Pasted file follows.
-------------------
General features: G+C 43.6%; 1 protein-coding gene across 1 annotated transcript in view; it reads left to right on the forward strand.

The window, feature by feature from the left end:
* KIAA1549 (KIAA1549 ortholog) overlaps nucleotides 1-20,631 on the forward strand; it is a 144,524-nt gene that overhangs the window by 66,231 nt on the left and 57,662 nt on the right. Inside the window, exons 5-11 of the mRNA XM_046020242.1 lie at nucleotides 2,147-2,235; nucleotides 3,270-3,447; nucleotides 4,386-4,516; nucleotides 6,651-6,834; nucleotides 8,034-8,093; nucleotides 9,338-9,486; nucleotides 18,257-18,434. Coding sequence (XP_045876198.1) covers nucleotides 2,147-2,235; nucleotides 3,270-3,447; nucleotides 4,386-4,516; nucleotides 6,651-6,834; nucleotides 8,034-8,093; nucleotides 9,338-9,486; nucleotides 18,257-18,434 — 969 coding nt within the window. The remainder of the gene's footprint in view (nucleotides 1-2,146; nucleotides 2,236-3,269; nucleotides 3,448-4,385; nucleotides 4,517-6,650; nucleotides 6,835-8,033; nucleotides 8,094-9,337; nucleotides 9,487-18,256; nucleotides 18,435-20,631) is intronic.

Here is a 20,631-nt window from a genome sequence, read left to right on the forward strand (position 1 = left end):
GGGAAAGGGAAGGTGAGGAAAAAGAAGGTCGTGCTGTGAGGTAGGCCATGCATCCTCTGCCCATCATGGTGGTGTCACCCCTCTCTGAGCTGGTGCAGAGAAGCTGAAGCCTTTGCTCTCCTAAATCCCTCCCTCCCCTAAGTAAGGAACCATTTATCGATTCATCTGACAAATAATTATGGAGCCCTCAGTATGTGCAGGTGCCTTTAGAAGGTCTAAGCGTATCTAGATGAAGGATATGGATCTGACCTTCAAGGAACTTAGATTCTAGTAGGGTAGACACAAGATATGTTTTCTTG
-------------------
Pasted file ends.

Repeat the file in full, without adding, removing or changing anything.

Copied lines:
General features: G+C 43.6%; 1 protein-coding gene across 1 annotated transcript in view; it reads left to right on the forward strand.

The window, feature by feature from the left end:
* KIAA1549 (KIAA1549 ortholog) overlaps nucleotides 1-20,631 on the forward strand; it is a 144,524-nt gene that overhangs the window by 66,231 nt on the left and 57,662 nt on the right. Inside the window, exons 5-11 of the mRNA XM_046020242.1 lie at nucleotides 2,147-2,235; nucleotides 3,270-3,447; nucleotides 4,386-4,516; nucleotides 6,651-6,834; nucleotides 8,034-8,093; nucleotides 9,338-9,486; nucleotides 18,257-18,434. Coding sequence (XP_045876198.1) covers nucleotides 2,147-2,235; nucleotides 3,270-3,447; nucleotides 4,386-4,516; nucleotides 6,651-6,834; nucleotides 8,034-8,093; nucleotides 9,338-9,486; nucleotides 18,257-18,434 — 969 coding nt within the window. The remainder of the gene's footprint in view (nucleotides 1-2,146; nucleotides 2,236-3,269; nucleotides 3,448-4,385; nucleotides 4,517-6,650; nucleotides 6,835-8,033; nucleotides 8,094-9,337; nucleotides 9,487-18,256; nucleotides 18,435-20,631) is intronic.

Here is a 20,631-nt window from a genome sequence, read left to right on the forward strand (position 1 = left end):
GGGAAAGGGAAGGTGAGGAAAAAGAAGGTCGTGCTGTGAGGTAGGCCATGCATCCTCTGCCCATCATGGTGGTGTCACCCCTCTCTGAGCTGGTGCAGAGAAGCTGAAGCCTTTGCTCTCCTAAATCCCTCCCTCCCCTAAGTAAGGAACCATTTATCGATTCATCTGACAAATAATTATGGAGCCCTCAGTATGTGCAGGTGCCTTTAGAAGGTCTAAGCGTATCTAGATGAAGGATATGGATCTGACCTTCAAGGAACTTAGATTCTAGTAGGGTAGACACAAGATATGTTTTCTTG